For Uniswap, the top 100 addresses by volume make up 44% of the DEX’s total volume in the past year.[14] If another exchange were to successfully tempt these users away with incentives, the protocol could quickly lose half of its trading volume. Uniswap must continue to innovate in order to attract liquidity and offer the best prices.

Source: Dune 


The recent announcements of Uniswap V4 and UniswapX could help retain and attract new users by offering greater liquidity and enhanced customization.

Despite market turmoil, DEXs have functioned smoothly and continue to make the case for why decentralized finance works. One could even say that DEXs have the best product-market fit in all of crypto right now.

[1] Data Sourced from Dune, Calculation

[2] Data Sourced from Dune, Query

[3 Dune, March 11th Volume

[4] Data Sourced from Dune, Calculation

[5] The Block, DEX to CEX Spot Trade Volume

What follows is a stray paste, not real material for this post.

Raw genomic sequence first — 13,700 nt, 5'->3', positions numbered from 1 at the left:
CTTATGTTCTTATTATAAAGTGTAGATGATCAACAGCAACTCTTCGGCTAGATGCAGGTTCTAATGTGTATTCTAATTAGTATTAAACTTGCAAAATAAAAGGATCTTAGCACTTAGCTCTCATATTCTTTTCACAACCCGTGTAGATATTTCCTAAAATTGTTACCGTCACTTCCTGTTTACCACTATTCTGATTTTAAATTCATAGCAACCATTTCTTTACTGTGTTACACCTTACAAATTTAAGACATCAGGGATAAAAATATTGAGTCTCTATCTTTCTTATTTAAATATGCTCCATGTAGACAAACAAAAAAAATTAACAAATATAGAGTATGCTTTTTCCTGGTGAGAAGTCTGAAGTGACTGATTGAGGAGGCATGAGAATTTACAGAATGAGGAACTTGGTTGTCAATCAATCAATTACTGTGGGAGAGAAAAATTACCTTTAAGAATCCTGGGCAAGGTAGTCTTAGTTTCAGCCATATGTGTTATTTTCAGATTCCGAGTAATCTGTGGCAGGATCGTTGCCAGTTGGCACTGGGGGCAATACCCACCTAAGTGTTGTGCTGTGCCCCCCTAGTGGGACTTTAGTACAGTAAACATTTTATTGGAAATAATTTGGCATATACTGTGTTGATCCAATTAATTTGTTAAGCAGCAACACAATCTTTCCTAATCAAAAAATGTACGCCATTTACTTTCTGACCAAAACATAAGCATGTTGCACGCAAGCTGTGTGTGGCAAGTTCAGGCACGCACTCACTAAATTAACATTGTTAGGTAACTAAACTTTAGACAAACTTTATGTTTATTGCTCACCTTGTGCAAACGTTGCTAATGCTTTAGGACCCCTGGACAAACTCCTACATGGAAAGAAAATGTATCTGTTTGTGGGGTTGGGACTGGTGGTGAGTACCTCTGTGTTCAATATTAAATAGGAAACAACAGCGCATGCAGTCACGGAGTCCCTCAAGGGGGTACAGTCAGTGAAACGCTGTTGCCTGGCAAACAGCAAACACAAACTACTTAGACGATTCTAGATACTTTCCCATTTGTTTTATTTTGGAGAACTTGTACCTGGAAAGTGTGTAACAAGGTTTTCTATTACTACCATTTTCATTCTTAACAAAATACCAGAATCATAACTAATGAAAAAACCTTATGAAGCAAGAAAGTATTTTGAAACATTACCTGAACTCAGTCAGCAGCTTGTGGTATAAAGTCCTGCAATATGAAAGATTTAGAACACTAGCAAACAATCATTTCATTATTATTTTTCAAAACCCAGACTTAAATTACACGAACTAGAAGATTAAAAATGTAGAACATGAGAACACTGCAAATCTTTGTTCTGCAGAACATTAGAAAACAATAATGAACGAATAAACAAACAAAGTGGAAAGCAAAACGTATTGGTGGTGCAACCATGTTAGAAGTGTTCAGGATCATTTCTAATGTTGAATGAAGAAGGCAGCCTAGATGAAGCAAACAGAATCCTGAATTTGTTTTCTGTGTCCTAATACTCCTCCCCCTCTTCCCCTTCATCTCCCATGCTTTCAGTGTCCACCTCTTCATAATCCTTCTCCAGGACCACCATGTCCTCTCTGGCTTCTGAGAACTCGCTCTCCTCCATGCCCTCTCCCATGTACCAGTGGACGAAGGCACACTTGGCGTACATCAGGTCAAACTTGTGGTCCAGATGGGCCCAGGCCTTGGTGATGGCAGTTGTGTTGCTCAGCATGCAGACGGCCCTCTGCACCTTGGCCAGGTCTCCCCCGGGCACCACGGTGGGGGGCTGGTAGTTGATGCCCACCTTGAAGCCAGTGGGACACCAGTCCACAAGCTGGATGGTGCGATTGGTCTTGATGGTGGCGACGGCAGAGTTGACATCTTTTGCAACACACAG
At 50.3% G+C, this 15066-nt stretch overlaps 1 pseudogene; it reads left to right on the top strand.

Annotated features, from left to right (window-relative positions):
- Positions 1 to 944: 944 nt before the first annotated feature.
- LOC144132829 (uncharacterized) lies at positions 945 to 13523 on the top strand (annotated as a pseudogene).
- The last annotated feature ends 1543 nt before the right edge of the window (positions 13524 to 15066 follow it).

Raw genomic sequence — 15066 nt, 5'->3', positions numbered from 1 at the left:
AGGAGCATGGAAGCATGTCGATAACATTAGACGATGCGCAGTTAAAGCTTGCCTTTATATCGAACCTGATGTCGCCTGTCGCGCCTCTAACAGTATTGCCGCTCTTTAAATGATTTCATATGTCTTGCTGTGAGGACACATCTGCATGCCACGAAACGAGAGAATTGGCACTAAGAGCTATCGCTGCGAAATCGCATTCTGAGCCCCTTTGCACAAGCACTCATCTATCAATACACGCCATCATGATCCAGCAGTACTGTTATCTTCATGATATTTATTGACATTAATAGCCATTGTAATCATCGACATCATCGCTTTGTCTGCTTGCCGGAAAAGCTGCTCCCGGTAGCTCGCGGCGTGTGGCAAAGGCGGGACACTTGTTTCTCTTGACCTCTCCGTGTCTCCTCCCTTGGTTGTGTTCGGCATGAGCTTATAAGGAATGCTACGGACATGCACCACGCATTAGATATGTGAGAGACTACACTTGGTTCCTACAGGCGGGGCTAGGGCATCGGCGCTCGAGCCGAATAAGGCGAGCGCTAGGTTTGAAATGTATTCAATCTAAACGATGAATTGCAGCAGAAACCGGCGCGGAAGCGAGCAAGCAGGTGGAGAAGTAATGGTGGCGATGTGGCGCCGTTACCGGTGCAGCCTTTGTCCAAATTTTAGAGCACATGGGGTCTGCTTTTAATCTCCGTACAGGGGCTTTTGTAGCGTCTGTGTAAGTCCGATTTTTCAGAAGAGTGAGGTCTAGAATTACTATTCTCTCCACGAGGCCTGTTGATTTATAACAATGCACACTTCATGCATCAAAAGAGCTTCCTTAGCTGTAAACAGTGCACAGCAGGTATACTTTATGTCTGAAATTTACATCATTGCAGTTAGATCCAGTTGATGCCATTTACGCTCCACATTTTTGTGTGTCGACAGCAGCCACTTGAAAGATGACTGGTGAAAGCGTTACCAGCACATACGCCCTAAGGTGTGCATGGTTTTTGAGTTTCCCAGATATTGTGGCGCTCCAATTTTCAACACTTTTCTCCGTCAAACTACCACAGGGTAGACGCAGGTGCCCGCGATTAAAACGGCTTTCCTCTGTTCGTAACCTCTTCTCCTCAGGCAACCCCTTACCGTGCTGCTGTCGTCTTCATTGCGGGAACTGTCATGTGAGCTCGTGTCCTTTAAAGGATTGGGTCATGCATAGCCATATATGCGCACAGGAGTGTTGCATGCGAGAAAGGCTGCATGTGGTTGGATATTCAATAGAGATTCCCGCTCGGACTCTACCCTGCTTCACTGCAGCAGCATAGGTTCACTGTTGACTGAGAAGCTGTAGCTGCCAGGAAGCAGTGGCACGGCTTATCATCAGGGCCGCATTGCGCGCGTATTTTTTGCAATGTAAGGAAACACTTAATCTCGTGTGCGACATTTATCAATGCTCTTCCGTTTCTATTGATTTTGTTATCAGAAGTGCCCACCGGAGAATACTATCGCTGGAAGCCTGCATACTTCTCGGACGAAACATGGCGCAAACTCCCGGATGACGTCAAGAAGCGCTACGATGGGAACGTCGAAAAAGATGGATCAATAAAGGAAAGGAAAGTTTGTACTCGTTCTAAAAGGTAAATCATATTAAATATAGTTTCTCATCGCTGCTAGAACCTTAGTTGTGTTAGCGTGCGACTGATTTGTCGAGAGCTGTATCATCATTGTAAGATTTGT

[6] Token Terminal, DEX Market Share

[7] Dune, Query to Calculate Ethereum Gas Usage

[8] Robinhood, Q1 Press Release

[9] The Block, Coinbase Monthly Transacting Users

[10] Dune, Uniswap Q1 2023 Stats

[11] The Block, Crypto Monthly Spot Exchange Volume

[12] US Equity Total, NASDAQ Trader

[13] Dune, Uniswap Volume on June 30th 2023

[14] Dune, Query on Top 100 Addresses



Variant is an investor in Uniswap. This post is for general information purposes only. It does not constitute investment advice or a recommendation or solicitation to buy or sell any investment and should not be used in the evaluation of the merits of making any investment decision. It should not be relied upon for accounting, legal or tax advice or investment recommendations. You should consult your own advisers as to legal, business, tax, and other related matters concerning any investment. Certain information contained in here has been obtained from third-party sources, including from portfolio companies of funds managed by Variant. While taken from sources believed to be reliable, Variant has not independently verified such information. Variant makes no representations about the enduring accuracy of the information or its appropriateness for a given situation. This post reflects the current opinions of the authors and is not made on behalf of Variant or its Clients and does not necessarily reflect the opinions of Variant, its General Partners, its affiliates, advisors or individuals associated with Variant. The opinions reflected herein are subject to change without being updated.